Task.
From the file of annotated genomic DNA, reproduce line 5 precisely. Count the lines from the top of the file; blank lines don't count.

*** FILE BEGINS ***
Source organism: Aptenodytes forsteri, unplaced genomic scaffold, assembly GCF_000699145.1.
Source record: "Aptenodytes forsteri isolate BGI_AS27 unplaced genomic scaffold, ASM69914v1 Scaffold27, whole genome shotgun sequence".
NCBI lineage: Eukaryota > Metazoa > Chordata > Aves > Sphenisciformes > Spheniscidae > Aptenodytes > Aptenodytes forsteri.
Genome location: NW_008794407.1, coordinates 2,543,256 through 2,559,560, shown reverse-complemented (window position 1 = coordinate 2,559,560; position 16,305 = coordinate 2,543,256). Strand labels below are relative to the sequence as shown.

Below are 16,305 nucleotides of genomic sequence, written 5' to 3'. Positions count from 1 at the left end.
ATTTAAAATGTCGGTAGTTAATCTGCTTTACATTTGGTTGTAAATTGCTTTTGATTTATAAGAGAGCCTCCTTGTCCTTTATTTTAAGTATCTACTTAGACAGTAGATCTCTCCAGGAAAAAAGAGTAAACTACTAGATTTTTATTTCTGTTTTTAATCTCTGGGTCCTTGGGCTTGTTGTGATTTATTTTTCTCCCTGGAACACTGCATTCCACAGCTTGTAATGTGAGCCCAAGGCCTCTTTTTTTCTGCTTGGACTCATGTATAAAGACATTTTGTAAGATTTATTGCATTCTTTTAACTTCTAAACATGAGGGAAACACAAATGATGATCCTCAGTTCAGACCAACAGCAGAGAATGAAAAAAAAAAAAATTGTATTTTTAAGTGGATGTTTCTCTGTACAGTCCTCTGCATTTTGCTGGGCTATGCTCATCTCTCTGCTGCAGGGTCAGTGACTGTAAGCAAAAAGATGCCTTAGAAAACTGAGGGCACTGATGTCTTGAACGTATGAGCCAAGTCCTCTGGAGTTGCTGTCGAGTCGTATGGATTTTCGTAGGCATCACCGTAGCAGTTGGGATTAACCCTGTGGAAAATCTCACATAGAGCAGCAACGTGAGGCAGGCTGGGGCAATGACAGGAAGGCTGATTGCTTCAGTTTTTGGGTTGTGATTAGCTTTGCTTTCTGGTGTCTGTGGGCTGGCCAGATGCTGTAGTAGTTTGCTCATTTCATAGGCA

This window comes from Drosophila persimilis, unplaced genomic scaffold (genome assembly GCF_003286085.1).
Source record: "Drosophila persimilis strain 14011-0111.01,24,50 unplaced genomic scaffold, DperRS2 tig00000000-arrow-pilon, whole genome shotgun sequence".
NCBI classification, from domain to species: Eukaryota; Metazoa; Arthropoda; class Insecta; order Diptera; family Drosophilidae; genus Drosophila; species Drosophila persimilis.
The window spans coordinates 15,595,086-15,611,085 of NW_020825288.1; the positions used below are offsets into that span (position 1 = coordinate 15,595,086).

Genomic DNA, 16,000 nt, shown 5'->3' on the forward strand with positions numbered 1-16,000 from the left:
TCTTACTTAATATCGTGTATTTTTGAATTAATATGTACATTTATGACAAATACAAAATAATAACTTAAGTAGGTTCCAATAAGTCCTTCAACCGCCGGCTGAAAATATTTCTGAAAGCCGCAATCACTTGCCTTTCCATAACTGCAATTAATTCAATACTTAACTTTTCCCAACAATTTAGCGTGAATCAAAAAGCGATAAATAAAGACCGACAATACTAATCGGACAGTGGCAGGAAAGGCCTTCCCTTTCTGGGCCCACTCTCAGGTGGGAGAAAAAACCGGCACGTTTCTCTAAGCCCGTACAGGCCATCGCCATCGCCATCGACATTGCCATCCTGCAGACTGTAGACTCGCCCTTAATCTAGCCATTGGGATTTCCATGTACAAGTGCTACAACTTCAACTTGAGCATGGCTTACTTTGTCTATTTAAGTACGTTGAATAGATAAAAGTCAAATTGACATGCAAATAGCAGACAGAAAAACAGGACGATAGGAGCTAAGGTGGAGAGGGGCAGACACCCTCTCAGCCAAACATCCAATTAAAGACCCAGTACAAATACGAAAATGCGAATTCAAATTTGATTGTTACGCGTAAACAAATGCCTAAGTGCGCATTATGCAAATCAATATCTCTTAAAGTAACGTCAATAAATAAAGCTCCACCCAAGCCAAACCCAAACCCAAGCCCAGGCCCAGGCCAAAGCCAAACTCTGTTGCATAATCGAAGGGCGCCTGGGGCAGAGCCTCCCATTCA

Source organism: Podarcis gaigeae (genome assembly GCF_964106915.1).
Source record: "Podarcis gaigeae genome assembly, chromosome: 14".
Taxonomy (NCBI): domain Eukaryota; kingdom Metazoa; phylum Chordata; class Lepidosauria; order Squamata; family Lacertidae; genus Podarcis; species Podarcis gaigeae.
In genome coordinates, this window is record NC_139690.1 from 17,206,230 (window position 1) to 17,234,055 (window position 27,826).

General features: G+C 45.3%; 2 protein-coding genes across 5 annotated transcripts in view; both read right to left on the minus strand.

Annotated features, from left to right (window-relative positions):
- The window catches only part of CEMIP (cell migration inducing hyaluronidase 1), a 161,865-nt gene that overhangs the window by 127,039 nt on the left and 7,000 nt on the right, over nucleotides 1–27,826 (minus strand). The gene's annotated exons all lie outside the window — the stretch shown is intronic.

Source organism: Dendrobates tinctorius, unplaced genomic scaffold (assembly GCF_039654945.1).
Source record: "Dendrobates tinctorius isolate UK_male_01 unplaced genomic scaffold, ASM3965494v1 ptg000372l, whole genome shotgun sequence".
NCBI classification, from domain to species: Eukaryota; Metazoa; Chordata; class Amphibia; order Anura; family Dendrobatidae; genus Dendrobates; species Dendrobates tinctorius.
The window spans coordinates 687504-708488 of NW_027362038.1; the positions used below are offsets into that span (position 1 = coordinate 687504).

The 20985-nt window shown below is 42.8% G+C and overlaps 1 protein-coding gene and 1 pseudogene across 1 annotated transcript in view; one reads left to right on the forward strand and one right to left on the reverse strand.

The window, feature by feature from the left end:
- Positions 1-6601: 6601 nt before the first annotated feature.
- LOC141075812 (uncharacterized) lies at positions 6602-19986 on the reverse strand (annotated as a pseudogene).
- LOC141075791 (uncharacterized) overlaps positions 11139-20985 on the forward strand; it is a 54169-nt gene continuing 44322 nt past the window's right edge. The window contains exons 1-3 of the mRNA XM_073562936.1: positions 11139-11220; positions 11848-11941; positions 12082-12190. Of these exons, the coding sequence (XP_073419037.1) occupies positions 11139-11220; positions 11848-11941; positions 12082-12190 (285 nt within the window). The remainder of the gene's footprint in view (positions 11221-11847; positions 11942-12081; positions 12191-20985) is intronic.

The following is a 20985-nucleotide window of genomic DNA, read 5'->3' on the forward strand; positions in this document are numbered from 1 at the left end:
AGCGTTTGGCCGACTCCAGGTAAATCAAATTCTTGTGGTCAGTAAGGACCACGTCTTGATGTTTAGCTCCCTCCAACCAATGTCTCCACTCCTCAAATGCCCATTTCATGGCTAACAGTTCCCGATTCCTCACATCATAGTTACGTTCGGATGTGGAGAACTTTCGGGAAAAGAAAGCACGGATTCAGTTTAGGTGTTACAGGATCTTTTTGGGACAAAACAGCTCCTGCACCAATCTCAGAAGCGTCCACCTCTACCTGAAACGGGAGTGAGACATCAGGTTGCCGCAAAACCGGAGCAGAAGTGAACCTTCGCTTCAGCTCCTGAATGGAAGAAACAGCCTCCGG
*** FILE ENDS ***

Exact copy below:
Below are 16,305 nucleotides of genomic sequence, written 5' to 3'. Positions count from 1 at the left end.